8 May 2012

kaigou: under this playful boyish exterior beats the heart of a ruthless sadistic maniac (2 charming maniac)
Currently reading Trade And Travel In The Far East, the Cambridge History of China (vols 6-8), The Early Age of Commerce, parts of Cultural Exchanges Between The East Asian Seas Ming And Qing Dynasties, and various articles like High Corruption Income in Ming and Qing China, Networks of Malay Merchants and the Rise of Penang as a Regional Trading Centre, Ryukyu in the Ming Reign Annals, and Sino-Japanese Interaction via Chinese Junks in the Edo Period.

Yes. I'm sure it's a hardly-startling reminder that I really am a total geek.

But anyway, the frustrating thing is I have no baseline for any of these articles. So-and-so was corrupt, making X amount of taels from bribery. Is that a high number? I have no idea. How much was so-and-so supposed to be making as a bureaucrat? No baseline. Or, these four junks did the Siam-Fujian run twice each in a year, carrying Y pikuls of rice. Does that mean all four junks were stuffed to the brim? Or is that just the rice-part of their shipments? Is that an overachiever's number of shipping runs, or was that fleet really lazy? This other shipment made so many catties of silver as profit on silk. Is that before or after paying the broker, the shipping magistrate, the dock fees, and how much of that went to sailors? In other words, is that a reasonable profit, or not much one of all once you count out the rest of the costs (and not just taxes)?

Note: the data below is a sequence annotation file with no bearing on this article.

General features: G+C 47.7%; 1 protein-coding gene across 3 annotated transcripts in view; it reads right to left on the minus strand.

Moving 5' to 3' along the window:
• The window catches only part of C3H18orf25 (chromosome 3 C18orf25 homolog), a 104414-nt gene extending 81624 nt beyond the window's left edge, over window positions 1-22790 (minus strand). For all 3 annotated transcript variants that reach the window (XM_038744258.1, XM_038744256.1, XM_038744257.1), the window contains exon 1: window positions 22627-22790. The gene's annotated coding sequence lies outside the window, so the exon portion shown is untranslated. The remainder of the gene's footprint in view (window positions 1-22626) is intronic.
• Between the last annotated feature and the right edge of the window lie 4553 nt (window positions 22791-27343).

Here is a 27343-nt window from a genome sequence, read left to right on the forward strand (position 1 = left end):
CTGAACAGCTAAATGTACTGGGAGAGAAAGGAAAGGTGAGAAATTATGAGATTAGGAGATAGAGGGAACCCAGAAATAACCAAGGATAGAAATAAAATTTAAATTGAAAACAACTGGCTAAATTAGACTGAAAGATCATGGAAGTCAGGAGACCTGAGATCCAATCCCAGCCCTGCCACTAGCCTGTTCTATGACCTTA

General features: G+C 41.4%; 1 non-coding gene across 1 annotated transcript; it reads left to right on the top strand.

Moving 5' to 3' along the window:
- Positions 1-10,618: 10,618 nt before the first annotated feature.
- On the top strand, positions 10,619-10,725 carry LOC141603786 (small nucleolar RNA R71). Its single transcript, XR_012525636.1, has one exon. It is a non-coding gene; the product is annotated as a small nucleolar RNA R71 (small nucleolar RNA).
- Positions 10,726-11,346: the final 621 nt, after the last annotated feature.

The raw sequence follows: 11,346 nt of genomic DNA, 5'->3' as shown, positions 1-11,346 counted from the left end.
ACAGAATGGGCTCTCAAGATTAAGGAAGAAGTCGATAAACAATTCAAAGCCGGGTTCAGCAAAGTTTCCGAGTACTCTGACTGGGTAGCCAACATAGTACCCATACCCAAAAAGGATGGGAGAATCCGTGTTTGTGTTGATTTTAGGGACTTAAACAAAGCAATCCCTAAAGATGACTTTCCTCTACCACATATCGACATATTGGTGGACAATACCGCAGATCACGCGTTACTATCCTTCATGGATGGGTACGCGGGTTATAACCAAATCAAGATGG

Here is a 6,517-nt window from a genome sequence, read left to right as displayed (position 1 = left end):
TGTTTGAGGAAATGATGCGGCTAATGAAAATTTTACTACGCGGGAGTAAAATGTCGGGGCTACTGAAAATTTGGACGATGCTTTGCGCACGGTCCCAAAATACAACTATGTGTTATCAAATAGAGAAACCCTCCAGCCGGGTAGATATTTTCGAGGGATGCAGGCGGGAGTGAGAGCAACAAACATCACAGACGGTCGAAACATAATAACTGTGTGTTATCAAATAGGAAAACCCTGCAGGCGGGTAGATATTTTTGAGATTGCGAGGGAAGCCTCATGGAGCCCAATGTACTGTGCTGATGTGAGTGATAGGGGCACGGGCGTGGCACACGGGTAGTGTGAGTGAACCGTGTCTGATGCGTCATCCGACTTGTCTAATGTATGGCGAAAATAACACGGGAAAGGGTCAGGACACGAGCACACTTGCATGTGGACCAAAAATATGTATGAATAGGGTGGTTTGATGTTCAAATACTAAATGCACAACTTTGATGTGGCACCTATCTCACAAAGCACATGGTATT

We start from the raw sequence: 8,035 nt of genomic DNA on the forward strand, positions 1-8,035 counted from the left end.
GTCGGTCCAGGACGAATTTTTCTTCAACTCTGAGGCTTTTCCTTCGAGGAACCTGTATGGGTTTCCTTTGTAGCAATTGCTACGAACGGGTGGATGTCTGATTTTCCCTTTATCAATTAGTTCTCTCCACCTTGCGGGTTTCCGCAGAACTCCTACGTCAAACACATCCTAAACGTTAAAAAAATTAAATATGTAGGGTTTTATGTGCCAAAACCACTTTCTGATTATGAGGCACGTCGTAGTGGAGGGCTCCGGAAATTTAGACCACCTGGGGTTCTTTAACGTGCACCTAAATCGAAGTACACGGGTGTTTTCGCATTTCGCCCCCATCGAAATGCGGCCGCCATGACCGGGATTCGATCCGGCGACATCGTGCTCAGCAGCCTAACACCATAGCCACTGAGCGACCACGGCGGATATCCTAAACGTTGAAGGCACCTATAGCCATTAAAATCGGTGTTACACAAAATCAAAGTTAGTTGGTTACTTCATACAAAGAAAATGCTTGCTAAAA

So, like I said: no baseline. I could probably deduce the rest, if I could just figure out how much the average sailor would expect to be paid. Or some sense of the cost of things. What was a reasonable market cost for rice, or silk, or fans, or umbrellas, anyway? No one ever lists these things...

Sheesh, I miss being in DC, where if I got really desperate I could haul myself to the Library of Congress.


kaigou: this is what I do, darling (Default)
锴 angry fishtrap 狗

to remember

"When you make the finding yourself— even if you're the last person on Earth to see the light— you'll never forget it." —Carl Sagan

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